"Behavioral health is just as important as health of the body," King said. "We've known for a long time that pregnancy and postpartum are incredibly exciting times in life but also incredibly stressful."
King explained that pregnancy is filled with good stress, bad stress, and a lot of physical changes. These various factors, causing constant emotional ups and downs, put patients at risk for depression and anxiety, King said — and if patients have a history of coping with stress by using drugs, that can create problems.
"Providers really need to pay attention to this history and help these mothers develop other coping strategies," King said. She also mentioned that parents struggling with depression and anxiety in general negatively impact the behavioral health of their baby.
King said that by offering behavioral and physical health both in one place makes access to care easier for patients and helps combat the stigma of mental health services. Although St. James's program doesn't have a behavioral health provider on staff with Hubbard and the obstetrician team yet, King said she thinks their program has a great approach.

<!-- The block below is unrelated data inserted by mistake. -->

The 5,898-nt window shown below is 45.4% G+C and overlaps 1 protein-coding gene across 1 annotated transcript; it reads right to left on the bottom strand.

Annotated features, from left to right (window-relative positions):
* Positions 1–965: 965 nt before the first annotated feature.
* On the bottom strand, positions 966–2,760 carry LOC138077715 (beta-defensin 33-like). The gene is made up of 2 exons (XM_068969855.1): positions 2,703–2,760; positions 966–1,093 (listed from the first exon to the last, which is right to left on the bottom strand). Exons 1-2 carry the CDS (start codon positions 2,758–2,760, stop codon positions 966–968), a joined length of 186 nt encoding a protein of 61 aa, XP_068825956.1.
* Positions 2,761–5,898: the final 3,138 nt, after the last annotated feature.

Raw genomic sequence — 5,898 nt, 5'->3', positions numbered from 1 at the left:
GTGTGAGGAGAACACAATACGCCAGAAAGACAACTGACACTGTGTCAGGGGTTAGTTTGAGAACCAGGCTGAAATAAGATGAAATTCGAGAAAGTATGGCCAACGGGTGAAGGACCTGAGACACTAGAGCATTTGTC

"The energy and compassion St. James providers bring to this makes my job so much easier," King said. "They've implemented this program beautifully."
As of early February, St. James was still in the interview process with potential behavioral health providers. If a pregnant patient needs counseling or other behavioral health services, Hubbard has been referring them directly to a handful of local counselors. She's also connected patients with other needed services through groups like Action Inc.
But while Hubbard and the St. James team plan to work with a variety of local organizations to provide all-encompassing care to pregnant patients and their partners, they see CFS as one of their leading partners.
At the recent meeting with Butte's CFS office, Mulcaire-Jones said one of the biggest goals of the First 1,000 Days program is to see less babies in foster care and facilitate healthy parenting.
"We see you as a vital part of our team and look forward to working together," Mulcaire-Jones said to the Butte CFS office employees.
After walking the employees through the First 1,000 Days program, Mulcaire-Jones and Hubbard talked with the office about incorporating them into their conversations with pregnant patients who may be at risk for using substances during their pregnancy. Both sides agreed that if a patient is at risk or has questions about CFS, a local employee could meet with them and Hubbard to explain the role of CFS and the processes they have in place to protect children.